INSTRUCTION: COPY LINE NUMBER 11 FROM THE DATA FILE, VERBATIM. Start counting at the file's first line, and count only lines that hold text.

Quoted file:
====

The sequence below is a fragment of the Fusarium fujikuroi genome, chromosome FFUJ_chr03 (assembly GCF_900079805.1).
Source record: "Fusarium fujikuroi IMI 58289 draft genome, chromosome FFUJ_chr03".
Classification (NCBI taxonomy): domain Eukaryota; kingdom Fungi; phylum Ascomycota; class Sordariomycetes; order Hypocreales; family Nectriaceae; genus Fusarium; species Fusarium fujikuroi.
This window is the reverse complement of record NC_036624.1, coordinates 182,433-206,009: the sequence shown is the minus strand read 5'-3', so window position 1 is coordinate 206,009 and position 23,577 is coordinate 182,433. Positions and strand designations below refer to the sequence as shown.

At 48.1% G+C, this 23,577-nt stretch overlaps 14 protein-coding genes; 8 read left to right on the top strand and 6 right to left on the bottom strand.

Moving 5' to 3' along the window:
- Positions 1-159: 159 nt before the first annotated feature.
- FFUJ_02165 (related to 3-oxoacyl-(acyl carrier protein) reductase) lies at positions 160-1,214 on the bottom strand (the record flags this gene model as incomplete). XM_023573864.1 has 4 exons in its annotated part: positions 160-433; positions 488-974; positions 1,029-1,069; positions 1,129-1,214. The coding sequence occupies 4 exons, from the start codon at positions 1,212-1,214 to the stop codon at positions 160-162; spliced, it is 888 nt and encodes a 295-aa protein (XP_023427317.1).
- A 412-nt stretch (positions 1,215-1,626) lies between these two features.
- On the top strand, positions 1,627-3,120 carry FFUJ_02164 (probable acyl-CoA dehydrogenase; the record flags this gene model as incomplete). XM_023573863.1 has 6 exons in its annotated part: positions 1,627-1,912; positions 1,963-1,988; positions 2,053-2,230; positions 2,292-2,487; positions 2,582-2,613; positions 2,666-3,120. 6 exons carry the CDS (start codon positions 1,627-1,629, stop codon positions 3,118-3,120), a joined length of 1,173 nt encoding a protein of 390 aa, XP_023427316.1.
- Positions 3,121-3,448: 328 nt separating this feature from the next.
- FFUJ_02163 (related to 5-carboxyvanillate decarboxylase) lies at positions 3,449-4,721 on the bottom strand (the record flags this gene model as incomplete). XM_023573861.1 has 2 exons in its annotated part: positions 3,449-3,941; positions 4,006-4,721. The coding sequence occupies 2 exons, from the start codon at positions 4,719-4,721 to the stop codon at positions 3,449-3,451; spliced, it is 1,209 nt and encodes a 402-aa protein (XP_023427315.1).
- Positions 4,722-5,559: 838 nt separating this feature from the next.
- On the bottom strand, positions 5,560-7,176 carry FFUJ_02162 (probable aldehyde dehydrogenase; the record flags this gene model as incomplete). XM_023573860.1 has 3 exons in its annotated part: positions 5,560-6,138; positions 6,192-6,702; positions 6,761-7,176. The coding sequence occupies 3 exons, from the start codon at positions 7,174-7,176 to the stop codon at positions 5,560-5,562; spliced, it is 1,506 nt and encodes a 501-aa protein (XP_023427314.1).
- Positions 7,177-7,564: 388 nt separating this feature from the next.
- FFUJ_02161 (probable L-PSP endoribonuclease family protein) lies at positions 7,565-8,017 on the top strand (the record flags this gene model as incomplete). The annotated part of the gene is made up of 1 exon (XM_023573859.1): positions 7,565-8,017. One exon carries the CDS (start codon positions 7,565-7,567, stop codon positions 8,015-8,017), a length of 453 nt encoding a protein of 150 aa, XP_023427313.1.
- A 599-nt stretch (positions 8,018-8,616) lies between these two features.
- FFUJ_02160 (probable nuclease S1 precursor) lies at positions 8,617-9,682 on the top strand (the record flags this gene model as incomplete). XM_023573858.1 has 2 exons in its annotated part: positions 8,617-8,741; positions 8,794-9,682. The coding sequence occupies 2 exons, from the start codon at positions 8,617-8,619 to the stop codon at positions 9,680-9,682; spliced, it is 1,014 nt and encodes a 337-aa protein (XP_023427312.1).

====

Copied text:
- Positions 3,121-3,448: 328 nt separating this feature from the next.